Pub-owning partners reopen Cheltenham hotel: The former Gloucester rugby player Sam and Georgie Pearman, who run the Wheatsheaf Inn in Northleach, Gloucestershire, the Tavern in the centre of Cheltenham, and the Chequers in Churchill, Oxfordshire, have reopened one of Cheltenham’s most prestigious hotels after a major refurbishment. The 13-bedroom No 38 The Park closed in February last year after the previous owners went into administration but was bought by one of Cheltenham’s richest inhabitants, Julian Dunkerton, the founder of Superdry clothing brand, and the Pearmans. It had a £2.6m price tag and has reopened after months of restoration. The hotel has been re-branded as No 38 The Park, to fit in with Dunkerton and the Pearmans’ other business venture, the hotel and bar No131 and Crazy Eights, in the Promenade, Cheltenham.

Actor Rupert Hill adds fifth pub to Manchester empire: The former Coronation Street actor Rupert Hill has added a fifth pub to his growing empire in Manchester. Hill and his business partners Jonny Booth and Jamie Langrish have taken on the Bakers Vaults in Stockport, a pub and live music venue that shut last Christmas, and reopened it after a makeover with the help of Robinsons Brewery. Hill and his partners already run Gullivers and The Castle in Manchester’s Northern Quarter, the Eagle Inn in Salford and the Parlour in Chorlton. A new kitchen has been put in at the Bakers Vaults, which will be serving up gourmet hotdogs in the style of Parlour Dogs, the Parlour’s street food stall. Langrish said: “We have gone back to the Bakers Vault’s roots and re-established it as a great pub with a huge range of craft beers, spirits and ales.”

McDonald’s develops practical tool to help dairy farmers: McDonald’s has joined forces with the Food Animal Initiative (FAI) to develop a practical tool to help dairy farmers deal with lameness in their herds. The Mobility Score Decision Tree, which is free to download, has been designed to aid mobility scoring and reduce production losses in their cattle. Lindsey Carnell, from North Somerset, is one of the first farmers to put the tool to the test. Carnell, who is a student on McDonald’s Progressive Young Farmer training programme, is collecting data on a dairy farm in Staffordshire to see what impact housing and location can have on lameness within a herd.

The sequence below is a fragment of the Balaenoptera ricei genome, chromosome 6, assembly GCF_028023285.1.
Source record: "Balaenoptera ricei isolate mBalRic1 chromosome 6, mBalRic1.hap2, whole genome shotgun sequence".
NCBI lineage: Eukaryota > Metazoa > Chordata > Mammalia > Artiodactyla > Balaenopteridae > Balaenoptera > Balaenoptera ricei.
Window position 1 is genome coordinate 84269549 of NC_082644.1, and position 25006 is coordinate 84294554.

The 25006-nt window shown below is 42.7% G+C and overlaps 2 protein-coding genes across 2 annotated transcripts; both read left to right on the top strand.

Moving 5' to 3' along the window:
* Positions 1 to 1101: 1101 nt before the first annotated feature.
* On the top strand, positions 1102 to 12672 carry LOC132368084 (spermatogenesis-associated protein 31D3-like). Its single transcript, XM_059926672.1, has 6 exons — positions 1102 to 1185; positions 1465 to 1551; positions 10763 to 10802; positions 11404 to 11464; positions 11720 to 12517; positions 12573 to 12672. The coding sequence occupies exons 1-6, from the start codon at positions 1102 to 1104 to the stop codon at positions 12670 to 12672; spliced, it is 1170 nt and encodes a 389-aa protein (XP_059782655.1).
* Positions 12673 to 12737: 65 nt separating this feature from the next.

Norfolk multi-siter opens the SugarBeat Eating House: The Norfolk multi-site pub operator Henry Watt has opened the SugarBeat Eating House on the A140 at Swainsthorpe, near Norwich. The outlet was formerly known as the Dun Cow and has been closed for two years. The building has seen a complete facelift since it was bought two years ago by Simon and Hazel Cruickshank. It offers breakfast, lunch and dinner, and has a large lawned area for wedding parties and corporate events, a function room, plus four bedrooms. Watt, who operate sites such as the Wildebeest Arms in Stoke Holy Cross, Norwich and Mackintosh’s Canteen in Norwich, said: “Much has changed over the last couple of years in terms of what an eating and drinking venue needs to be able to offer its customers. It’s not good enough to be serving great food and a reasonable selection of beers, wines and spirits. Customers want to know you completely understand them inside and out, so that’s why we’ve tailored SugarBeat to meet people’s needs. I’ve run a number of eateries in my career, but it is giving me a huge sense of satisfaction to know we’re breathing life into a landmark venue so close to Norwich. We’re certainly not a gastro-pub. We’re an all-day eating house delivering great food, a dose of fun, and a venue where you’ll always feel at home.”